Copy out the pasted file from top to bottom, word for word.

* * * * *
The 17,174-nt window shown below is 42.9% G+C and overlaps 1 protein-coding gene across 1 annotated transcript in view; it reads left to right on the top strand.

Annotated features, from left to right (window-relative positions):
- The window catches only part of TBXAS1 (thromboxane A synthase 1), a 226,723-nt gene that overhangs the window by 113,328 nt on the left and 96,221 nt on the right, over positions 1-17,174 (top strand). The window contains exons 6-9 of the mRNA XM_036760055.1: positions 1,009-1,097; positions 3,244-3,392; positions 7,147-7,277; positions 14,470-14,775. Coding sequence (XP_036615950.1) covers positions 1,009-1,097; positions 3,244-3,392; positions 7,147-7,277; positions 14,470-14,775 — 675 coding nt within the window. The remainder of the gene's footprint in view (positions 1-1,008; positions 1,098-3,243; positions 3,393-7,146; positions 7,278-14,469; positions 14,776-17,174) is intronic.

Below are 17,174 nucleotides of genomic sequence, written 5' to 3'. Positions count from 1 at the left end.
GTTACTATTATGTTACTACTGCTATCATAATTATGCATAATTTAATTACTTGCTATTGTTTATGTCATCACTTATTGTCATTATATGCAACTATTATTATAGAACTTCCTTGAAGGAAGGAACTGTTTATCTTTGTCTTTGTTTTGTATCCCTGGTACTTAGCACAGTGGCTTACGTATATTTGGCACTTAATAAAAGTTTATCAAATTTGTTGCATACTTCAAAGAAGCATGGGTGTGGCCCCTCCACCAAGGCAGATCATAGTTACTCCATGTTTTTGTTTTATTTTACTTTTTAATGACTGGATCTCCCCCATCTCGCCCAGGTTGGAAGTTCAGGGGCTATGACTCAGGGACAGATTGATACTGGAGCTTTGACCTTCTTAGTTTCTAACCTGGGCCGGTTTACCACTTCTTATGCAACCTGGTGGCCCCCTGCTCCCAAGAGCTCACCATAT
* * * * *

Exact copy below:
The 17,174-nt window shown below is 42.9% G+C and overlaps 1 protein-coding gene across 1 annotated transcript in view; it reads left to right on the top strand.

Annotated features, from left to right (window-relative positions):
- The window catches only part of TBXAS1 (thromboxane A synthase 1), a 226,723-nt gene that overhangs the window by 113,328 nt on the left and 96,221 nt on the right, over positions 1-17,174 (top strand). The window contains exons 6-9 of the mRNA XM_036760055.1: positions 1,009-1,097; positions 3,244-3,392; positions 7,147-7,277; positions 14,470-14,775. Coding sequence (XP_036615950.1) covers positions 1,009-1,097; positions 3,244-3,392; positions 7,147-7,277; positions 14,470-14,775 — 675 coding nt within the window. The remainder of the gene's footprint in view (positions 1-1,008; positions 1,098-3,243; positions 3,393-7,146; positions 7,278-14,469; positions 14,776-17,174) is intronic.

Below are 17,174 nucleotides of genomic sequence, written 5' to 3'. Positions count from 1 at the left end.
GTTACTATTATGTTACTACTGCTATCATAATTATGCATAATTTAATTACTTGCTATTGTTTATGTCATCACTTATTGTCATTATATGCAACTATTATTATAGAACTTCCTTGAAGGAAGGAACTGTTTATCTTTGTCTTTGTTTTGTATCCCTGGTACTTAGCACAGTGGCTTACGTATATTTGGCACTTAATAAAAGTTTATCAAATTTGTTGCATACTTCAAAGAAGCATGGGTGTGGCCCCTCCACCAAGGCAGATCATAGTTACTCCATGTTTTTGTTTTATTTTACTTTTTAATGACTGGATCTCCCCCATCTCGCCCAGGTTGGAAGTTCAGGGGCTATGACTCAGGGACAGATTGATACTGGAGCTTTGACCTTCTTAGTTTCTAACCTGGGCCGGTTTACCACTTCTTATGCAACCTGGTGGCCCCCTGCTCCCAAGAGCTCACCATAT